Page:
This a very easy to follow guide to woodworking with excellent illustration. The authors have provided a comprehensive guide for those considering woodworking as an activity. – Highly Recommended
NAME: Woodworking Basics, The principles and skills of good joinery FILE: R2723 AUTHOR: Alan Goodsell, Randall Maxey PUBLISHER: GMC Publications BINDING: soft back PAGES: 159 PRICE: £14.99 GENRE: Non Fiction SUBJECT: wood, woodworking, tools, tool use, hand tools, power tools, design, measuring, measurements, example projects, joiner, joinery, DIY, hobby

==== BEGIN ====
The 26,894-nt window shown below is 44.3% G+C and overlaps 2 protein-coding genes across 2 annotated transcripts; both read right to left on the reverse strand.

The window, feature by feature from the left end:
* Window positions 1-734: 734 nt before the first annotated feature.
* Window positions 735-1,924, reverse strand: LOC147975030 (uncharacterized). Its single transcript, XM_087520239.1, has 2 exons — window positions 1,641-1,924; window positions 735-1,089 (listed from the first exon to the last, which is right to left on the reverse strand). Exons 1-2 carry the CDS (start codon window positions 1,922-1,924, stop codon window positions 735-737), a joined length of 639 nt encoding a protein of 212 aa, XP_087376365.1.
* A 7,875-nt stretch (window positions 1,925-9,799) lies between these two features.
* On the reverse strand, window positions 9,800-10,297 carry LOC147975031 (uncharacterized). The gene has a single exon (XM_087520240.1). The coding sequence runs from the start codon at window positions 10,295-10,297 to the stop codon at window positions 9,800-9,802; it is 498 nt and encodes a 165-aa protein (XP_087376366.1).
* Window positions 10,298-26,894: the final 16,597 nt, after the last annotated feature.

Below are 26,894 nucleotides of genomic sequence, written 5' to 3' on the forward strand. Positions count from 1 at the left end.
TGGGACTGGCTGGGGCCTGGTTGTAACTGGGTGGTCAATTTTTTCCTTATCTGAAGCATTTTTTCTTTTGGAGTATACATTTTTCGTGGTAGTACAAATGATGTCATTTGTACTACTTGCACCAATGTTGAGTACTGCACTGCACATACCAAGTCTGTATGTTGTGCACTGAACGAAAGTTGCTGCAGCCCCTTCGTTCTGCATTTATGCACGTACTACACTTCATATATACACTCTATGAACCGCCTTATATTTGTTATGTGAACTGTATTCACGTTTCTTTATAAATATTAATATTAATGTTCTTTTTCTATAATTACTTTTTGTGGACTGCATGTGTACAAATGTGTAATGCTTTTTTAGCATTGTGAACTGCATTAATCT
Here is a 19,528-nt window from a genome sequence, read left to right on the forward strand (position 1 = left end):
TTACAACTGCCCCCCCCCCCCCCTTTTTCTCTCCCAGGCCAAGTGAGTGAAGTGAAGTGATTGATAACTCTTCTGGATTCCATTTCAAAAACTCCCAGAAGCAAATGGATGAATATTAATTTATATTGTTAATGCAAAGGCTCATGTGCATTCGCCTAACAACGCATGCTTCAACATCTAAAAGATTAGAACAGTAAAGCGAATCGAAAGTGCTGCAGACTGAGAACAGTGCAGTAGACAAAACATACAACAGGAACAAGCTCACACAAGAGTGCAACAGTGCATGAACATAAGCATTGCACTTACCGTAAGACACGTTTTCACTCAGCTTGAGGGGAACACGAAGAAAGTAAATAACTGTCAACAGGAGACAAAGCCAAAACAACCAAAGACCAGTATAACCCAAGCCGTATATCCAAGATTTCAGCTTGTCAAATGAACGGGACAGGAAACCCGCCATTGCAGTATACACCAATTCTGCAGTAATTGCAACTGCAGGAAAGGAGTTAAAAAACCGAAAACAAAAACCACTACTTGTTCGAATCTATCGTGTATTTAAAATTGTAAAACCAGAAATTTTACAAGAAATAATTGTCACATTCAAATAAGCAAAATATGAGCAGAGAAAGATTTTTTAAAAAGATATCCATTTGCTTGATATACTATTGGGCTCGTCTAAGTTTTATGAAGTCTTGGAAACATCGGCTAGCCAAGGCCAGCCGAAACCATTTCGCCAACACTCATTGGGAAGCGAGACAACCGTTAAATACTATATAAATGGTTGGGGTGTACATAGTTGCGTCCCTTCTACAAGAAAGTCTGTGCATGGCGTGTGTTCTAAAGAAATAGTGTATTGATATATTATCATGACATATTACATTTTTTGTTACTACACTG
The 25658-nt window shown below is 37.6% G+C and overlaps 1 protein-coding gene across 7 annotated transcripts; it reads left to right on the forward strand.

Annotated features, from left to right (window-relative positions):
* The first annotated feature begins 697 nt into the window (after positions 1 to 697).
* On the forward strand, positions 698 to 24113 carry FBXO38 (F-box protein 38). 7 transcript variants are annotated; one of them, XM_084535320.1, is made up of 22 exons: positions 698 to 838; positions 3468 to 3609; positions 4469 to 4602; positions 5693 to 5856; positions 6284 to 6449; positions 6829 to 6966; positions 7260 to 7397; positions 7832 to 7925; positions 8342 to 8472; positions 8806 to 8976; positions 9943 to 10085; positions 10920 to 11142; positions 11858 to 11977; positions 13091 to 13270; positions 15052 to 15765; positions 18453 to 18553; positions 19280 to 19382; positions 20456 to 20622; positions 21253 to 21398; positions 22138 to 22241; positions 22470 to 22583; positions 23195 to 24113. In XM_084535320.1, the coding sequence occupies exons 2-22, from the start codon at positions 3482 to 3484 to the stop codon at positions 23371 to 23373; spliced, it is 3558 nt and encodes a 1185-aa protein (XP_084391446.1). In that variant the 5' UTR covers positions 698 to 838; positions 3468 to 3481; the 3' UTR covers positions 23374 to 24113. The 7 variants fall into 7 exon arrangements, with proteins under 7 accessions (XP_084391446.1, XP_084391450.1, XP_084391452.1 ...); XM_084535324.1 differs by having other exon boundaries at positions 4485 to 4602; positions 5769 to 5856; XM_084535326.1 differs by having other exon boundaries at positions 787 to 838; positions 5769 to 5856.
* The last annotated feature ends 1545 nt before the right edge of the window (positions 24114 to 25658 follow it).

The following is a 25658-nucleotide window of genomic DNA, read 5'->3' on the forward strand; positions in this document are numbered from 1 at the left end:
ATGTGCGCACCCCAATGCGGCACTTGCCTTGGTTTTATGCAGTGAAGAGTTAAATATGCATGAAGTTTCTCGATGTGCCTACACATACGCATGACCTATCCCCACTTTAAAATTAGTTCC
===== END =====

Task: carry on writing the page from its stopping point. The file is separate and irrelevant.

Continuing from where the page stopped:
IMAGE: B2723.jpg BUYNOW: http://tinyurl.com/yaxh2gcz LINKS: DESCRIPTION: This a very easy to follow guide to woodworking with excellent illustration. The authors have provided a comprehensive guide for those considering woodworking as an activity. - Highly Recommended Over the years there have been so many DIY and woodworking books, some of which have been very good and others rather less so. This new book is in the very good category and it provides a guide to joinery that is down to earth and very easy to follow even if the reader has never looked at the subject before. Today, books of this type are very important because education systems have been ignoring traditional crafts and young people have so many other distractions that they rarely read books. Adults have also taken progressively less interest in craft hobbies and DIY. In part this is due to politicians trying to over legislate and require tradesmen to do jobs that used to be attempted and done well by householders. In part it is also due to the many additional pressures and lack of both training and confidence. Here, the authors have started at the beginning with wood. Understanding the nature of the material is important in selecting wood to purchase and to working it into something useful. It is a natural and sustainable product that has been worked for many thousands of years, using tools that are still in use today. It is relatively easy to work and skills can be built up slowly to a very high level. This book could take someone through the basic self learning stage to achieve a solid foundation on which to develop further. Tools are described together with an explanation of which to prioritize. The authors have not assumed that the reader has any skill before starting to read the book. Some traditional hand tools are no longer easy to find in the shops, but many tools can be purchased second hand from flea markets, boot car sales and auctions, saving money and requiring little work to fully restore them. Usually the only work required is to lightly sand and oil the metal and some do not even require that. DIY shops offer an impressive selection of power tools that can require a deep pocket. They will enable work to be done more quickly but they can allow an inexperienced woodworker to produce mistakes more quickly and increase risks. Hand tools require care, thought, concentration and patience, achieving a very high standard of work and a great deal of personal satisfaction. Having described the tools, the authors have described their use and followed with a very good selection of example projects that the reader can undertake. These projects provide a progressive development of skills and deliver useful items for the home. Provided that the reader works through the book and then starts to produce the example projects, patiently improving skills, this can build into a great hobby and save money. It is always wise to buy good quality new or used tools and to care for them. Some may not be used often and most will last a lifetime. As the skill level develops it will be practical to modify some of the example projects and go on to very complex and demanding projects that will deliver finished items to compete with anything produced by skilled professional craftsmen. Along the way, learning and developing should be very enjoyable. What makes this book particularly good is the way in which very readable text has been combined with excellent full colour photographs and drawings.